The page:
The much-disputed changes to ticket office opening hours are to go ahead this week despite the lack of agreement between London Underground and the unions over cutbacks.
TfL announced today that, as of Sunday 6 February, new opening hours will be introduced that will see staff moved from behind the ticket desk to ‘areas of stations where they can assist passengers most effectively’. As many Londoners will remember, the proposed changes have been a major bone of contention between LU management and the unions — the strikes last year were the result of a deadlock between both parties over the negotiation table.
The Guardian’s Dave Hill got responses to LU’s announcement from both union leaders:
‘Boris is jumping the gun by bringing in these changes while the safety review is still continuing at ACAS. He is now pre-judging the outcome of those talks which have already agreed changes to the sweeping cutbacks he announced last year.’ So says Gerry Doherty of the TSSA. Meanwhile, the RMT’s Bob Crow was as understated as ever:
‘This announcement confirms the lethal plans leaked by RMT to leave a third of our stations unstaffed [are] turning the tube into a criminal’s paradise. Even before these dangerous new rosters are bulldozed into place we have stations unstaffed late at night with at least one brutal assault at West Finchley and that’s a taste of what’s to come. These staffing and ticket office cuts nail Boris Johnson’s lie that no station will be left unstaffed at any time and will leave those responsible with blood on their hands.’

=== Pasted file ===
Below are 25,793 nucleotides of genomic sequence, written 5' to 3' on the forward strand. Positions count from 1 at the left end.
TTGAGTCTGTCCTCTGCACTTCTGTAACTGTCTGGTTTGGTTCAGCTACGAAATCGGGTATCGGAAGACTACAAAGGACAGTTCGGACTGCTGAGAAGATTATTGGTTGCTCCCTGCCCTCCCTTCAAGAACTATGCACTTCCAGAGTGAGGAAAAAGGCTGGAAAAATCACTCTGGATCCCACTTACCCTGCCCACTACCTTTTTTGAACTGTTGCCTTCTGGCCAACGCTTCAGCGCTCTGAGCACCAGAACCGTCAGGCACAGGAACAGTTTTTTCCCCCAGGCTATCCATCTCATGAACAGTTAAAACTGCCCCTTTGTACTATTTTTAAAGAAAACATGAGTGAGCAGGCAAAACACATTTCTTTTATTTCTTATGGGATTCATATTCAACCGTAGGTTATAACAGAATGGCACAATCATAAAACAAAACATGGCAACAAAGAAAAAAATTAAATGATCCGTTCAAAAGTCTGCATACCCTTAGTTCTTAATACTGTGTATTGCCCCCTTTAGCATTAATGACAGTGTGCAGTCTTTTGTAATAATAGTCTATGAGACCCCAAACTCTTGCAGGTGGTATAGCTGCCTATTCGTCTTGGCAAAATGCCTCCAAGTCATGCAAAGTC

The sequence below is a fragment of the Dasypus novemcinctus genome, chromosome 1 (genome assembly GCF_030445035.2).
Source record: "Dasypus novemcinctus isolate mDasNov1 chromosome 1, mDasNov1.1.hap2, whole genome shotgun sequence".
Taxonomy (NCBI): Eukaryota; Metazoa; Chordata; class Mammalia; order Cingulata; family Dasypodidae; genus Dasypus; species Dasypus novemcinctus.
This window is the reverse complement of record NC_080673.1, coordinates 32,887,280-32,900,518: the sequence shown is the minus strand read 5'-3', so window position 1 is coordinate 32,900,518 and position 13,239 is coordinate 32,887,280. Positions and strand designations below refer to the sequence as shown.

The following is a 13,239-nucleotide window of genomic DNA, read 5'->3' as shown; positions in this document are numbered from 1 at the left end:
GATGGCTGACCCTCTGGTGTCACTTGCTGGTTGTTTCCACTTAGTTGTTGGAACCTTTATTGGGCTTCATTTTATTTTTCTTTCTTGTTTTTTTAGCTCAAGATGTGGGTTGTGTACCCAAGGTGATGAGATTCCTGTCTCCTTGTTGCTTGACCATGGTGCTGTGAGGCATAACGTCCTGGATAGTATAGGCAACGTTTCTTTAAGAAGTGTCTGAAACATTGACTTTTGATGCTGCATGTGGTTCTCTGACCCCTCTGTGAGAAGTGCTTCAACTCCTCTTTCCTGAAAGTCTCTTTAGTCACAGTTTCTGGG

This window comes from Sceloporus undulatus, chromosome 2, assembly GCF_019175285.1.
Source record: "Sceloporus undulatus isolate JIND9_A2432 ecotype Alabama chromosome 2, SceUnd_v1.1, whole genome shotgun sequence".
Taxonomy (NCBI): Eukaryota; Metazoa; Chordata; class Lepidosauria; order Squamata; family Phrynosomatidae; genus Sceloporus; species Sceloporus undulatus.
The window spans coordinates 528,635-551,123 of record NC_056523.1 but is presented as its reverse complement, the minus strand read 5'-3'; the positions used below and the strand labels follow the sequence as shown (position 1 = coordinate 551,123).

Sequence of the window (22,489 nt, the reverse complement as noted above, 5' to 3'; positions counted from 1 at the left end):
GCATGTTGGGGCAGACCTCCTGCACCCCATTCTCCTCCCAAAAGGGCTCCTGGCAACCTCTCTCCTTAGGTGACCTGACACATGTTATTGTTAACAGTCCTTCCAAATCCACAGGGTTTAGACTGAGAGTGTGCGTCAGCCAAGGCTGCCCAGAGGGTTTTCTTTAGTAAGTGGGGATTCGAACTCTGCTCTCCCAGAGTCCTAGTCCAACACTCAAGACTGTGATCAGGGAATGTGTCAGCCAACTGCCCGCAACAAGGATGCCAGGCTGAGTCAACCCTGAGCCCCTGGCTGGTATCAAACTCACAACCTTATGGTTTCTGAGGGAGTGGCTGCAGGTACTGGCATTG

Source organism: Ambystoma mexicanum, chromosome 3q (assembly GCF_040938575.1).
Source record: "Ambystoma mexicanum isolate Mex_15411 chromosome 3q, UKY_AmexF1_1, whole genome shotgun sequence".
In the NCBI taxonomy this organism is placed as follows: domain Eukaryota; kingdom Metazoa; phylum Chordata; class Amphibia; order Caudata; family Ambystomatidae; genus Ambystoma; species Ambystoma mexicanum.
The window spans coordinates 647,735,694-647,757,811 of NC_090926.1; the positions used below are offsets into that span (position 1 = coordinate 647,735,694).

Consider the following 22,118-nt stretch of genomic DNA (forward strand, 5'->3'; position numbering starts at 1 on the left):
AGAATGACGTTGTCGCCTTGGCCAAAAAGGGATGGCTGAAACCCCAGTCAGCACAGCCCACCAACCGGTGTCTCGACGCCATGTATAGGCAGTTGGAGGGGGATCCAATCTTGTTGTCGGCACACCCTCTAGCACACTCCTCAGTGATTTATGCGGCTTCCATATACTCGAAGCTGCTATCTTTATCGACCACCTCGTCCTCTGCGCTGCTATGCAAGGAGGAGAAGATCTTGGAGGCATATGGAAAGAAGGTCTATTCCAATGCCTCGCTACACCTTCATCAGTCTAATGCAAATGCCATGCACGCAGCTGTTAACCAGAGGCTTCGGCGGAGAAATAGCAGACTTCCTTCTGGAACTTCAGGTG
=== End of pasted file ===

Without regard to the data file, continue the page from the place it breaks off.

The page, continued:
While LU say that all stations will continue to be staffed while services are running, a document leaked by the RMT last year suggested that the cutbacks could in fact mean more stations being left unstaffed, a detail that they claim LU is well aware of. Only last week, the RMT revealed that five stations on the Central Line were left unstaffed as a result of cuts. But will the presence of staff at a station prevent it turning into a ‘criminal’s paradise’ as Bob Crow puts it?
LU also say that increased use of Oyster has led to a decline in the need for ticket offices — according to TfL, more than 80% of all tube journeys and more than 90% of all bus journeys use Oyster. Around 38% of all Tube journeys and 21% of all bus journeys are made using Oyster Pay As You Go, so it’s a reasonable claim though anyone who’s tried to coax a ticket or their money out of a recalcitrant ticket machine may lament the lack of actual people to buy tickets from.
Bob Crow promised Londoners last year that strike action would escalate in the new year, looks like LU are throwing down a gauntlet.